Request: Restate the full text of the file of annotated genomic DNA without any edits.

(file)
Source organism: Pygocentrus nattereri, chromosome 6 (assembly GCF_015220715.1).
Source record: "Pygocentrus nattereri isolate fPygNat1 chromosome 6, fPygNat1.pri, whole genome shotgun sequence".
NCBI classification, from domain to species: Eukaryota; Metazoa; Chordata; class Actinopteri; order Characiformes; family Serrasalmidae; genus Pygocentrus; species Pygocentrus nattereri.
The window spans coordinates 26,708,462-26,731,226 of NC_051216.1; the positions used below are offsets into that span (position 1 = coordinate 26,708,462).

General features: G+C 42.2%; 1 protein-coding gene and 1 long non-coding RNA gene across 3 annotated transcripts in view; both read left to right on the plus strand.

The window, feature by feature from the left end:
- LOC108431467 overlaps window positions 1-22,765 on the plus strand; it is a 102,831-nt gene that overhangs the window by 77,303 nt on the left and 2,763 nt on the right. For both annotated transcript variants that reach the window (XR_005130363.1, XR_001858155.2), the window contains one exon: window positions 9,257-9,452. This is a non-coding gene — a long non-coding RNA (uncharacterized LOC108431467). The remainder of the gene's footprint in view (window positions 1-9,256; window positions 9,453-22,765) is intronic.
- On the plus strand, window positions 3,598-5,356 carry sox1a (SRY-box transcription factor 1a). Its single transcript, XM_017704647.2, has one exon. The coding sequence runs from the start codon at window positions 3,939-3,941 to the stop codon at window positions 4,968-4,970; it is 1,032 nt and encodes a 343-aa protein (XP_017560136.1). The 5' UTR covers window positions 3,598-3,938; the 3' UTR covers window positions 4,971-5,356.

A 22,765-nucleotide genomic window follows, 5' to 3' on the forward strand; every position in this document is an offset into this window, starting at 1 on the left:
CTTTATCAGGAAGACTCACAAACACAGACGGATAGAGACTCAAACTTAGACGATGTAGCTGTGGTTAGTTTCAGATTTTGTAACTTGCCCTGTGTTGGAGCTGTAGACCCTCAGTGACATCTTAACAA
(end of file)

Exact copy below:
Source organism: Pygocentrus nattereri, chromosome 6 (assembly GCF_015220715.1).
Source record: "Pygocentrus nattereri isolate fPygNat1 chromosome 6, fPygNat1.pri, whole genome shotgun sequence".
NCBI classification, from domain to species: Eukaryota; Metazoa; Chordata; class Actinopteri; order Characiformes; family Serrasalmidae; genus Pygocentrus; species Pygocentrus nattereri.
The window spans coordinates 26,708,462-26,731,226 of NC_051216.1; the positions used below are offsets into that span (position 1 = coordinate 26,708,462).

General features: G+C 42.2%; 1 protein-coding gene and 1 long non-coding RNA gene across 3 annotated transcripts in view; both read left to right on the plus strand.

The window, feature by feature from the left end:
- LOC108431467 overlaps window positions 1-22,765 on the plus strand; it is a 102,831-nt gene that overhangs the window by 77,303 nt on the left and 2,763 nt on the right. For both annotated transcript variants that reach the window (XR_005130363.1, XR_001858155.2), the window contains one exon: window positions 9,257-9,452. This is a non-coding gene — a long non-coding RNA (uncharacterized LOC108431467). The remainder of the gene's footprint in view (window positions 1-9,256; window positions 9,453-22,765) is intronic.
- On the plus strand, window positions 3,598-5,356 carry sox1a (SRY-box transcription factor 1a). Its single transcript, XM_017704647.2, has one exon. The coding sequence runs from the start codon at window positions 3,939-3,941 to the stop codon at window positions 4,968-4,970; it is 1,032 nt and encodes a 343-aa protein (XP_017560136.1). The 5' UTR covers window positions 3,598-3,938; the 3' UTR covers window positions 4,971-5,356.

A 22,765-nucleotide genomic window follows, 5' to 3' on the forward strand; every position in this document is an offset into this window, starting at 1 on the left:
CTTTATCAGGAAGACTCACAAACACAGACGGATAGAGACTCAAACTTAGACGATGTAGCTGTGGTTAGTTTCAGATTTTGTAACTTGCCCTGTGTTGGAGCTGTAGACCCTCAGTGACATCTTAACAA